Another reason the girls seem oblivious to the weather is how well we all are eating thanks to Rick’s kitchen magic. Each meal brings out a surprise item, whether it’s the freshly baked chocolate chip scones for breakfast, the secret-recipe guacamole that accompanied our famous “taco lunch” yesterday, or the mountain of homemade smashed red potatoes he prepared with chicken tenders and green beans for dinner. He has also been serving an endless supply of fresh fruit at every meal- awesome strawberries, local sweet blackberries, watermelon, peaches, and of course bananas and apples available 24/7 out on the dining hall porch. Oh, I should mention the wild muffin flavor we had today: oatmeal, date, pistachio. Maybe a little on the healthy side, but I heard from several girls they liked them just fine.

Camp girl smiles while swimmingYou may have noticed that Rockbrook is an accredited camp, that we have agreed to meet or exceed more than 300 industry standards as defined by the American Camp Association. Among summer camps in America, these define the best health and safety practices for all aspects of a camp’s operation, facilities, programing, and staff qualifications. This accreditation requires an on-site visit to demonstrate and/or document compliance, and today was Rockbrook’s ACA visit (“inspection,” though they don’t like to call it that!). You’ll be pleased to know that our two visitors were very impressed with Rockbrook. After touring the entire facility, examining most of the activities, and reviewing a 5-inch thick folder of documents describing our policies and procedures, we sailed right through everything. This isn’t too surprising since we’ve done this well for years now (We were one of the first camps in the area to become ACA accredited back in the 1980s.), but it’s nice to strut our stuff a little and receive this kind of praise.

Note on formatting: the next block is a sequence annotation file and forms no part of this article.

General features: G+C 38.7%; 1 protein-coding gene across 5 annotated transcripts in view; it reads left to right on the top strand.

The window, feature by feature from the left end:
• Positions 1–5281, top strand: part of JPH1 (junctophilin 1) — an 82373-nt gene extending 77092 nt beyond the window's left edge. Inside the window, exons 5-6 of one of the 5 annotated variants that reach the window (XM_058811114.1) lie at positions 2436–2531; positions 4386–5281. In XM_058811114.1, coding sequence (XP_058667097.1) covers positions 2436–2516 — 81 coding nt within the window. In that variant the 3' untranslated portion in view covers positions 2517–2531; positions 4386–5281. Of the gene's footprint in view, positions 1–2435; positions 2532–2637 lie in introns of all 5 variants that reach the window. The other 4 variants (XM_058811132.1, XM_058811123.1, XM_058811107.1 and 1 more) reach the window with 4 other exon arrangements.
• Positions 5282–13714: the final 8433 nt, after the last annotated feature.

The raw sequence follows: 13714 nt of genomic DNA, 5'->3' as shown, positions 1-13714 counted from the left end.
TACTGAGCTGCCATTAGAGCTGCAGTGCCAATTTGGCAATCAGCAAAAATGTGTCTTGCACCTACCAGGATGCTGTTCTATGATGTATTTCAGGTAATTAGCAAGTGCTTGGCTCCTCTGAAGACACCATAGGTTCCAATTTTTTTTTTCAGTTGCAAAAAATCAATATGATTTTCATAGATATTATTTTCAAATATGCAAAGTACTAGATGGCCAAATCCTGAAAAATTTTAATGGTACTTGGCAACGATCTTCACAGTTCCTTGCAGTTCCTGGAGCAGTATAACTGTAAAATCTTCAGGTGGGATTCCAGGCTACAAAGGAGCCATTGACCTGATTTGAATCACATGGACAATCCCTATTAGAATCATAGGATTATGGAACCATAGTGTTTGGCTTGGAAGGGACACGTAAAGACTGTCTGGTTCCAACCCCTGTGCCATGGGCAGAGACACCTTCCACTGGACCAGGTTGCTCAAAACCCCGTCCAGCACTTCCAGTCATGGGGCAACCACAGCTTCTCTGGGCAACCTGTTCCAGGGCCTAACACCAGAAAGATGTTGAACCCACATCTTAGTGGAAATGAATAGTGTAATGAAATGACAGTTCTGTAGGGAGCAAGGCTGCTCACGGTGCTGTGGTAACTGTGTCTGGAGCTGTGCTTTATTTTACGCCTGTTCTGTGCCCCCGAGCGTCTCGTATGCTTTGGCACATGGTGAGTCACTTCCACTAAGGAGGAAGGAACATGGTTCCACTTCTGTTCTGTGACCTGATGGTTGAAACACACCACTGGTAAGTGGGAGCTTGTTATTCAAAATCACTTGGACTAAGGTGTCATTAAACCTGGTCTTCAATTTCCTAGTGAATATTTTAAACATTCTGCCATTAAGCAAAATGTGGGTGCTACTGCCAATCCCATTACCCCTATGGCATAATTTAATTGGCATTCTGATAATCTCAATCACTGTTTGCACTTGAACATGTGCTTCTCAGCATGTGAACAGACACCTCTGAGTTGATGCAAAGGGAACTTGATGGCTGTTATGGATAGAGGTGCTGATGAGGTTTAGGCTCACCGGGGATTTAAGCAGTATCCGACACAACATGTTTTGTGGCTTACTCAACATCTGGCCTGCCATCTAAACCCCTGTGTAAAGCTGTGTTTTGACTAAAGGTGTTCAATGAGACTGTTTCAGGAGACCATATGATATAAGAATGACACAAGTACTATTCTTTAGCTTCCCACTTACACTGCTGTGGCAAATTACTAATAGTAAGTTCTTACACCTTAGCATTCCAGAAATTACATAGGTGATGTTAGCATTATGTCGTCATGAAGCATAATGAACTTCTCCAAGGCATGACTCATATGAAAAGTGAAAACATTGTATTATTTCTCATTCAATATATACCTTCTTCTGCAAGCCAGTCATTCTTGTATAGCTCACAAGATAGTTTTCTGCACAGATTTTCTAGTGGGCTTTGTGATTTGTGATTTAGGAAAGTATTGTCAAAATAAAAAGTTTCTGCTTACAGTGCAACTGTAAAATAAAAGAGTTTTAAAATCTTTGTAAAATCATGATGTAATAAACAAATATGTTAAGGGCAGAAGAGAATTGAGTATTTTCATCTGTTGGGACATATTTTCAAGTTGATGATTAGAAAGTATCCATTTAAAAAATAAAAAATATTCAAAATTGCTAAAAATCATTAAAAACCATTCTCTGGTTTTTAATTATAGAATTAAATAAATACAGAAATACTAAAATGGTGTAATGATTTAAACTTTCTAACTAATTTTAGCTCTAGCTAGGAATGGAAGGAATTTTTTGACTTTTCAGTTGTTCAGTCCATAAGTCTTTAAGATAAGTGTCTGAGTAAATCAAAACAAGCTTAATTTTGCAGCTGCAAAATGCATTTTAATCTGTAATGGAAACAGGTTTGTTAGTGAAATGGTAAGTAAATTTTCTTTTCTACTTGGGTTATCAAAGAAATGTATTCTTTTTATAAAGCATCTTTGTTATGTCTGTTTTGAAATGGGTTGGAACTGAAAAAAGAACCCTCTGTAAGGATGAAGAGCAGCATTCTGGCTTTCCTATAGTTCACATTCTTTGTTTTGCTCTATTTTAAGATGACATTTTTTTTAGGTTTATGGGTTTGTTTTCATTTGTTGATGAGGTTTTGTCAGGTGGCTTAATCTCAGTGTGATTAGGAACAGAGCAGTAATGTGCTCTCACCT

Girls making a yard doll at campWrapping up the day, local master storyteller Gary Greene visited camp for a campfire program of songs, stories and skits. As the sun set across the valley and the campfire crackled, the Middlers and Juniors joined Gary singing a few songs and acting out characters in a couple of his stories. Gary really knows how to focus a crowd, even when it’s about 100 little girls all under 12 years old! Meanwhile, the Senior girls were holding an “open mic” coffee house in their lodge. This was a chance for girls to sing or play an instrument, recite a poem, perform a dance or tell a brief story with their friends. Every performance, no matter how poised or polished, was wildly received with the whole line whooping and clapping at the end. To me that was another example of how supportive and encouraging the girls at Rockbrook are toward each other, how much they’ve grown closer and become good friends. For the typical teenager, that can be a big deal… To be accepted and included, in an important way, loved by her peers. Camp is a community with that power and that spirit.  Seeing it action is always a real treat.

Camp girl balancing on gymnastics high bar Camp girls soaking their feet in the creek Camp girl aiming her rifle

The Youth Camps of North Carolina

Visitors to western North Carolina often remark that there are a lot of summer camps located in the area. There sure are! The awesome natural features of this part of NC— the highest peaks east of the Mississippi River, millions of acres of State and National forests, whitewater rivers, rock climbing crags, and beautiful lakes —make it ideal for adventure activities, cooler summer temperatures, and the outdoor setting for summer camps. It’s not too surprising western North Carolina has a long history of summer camping.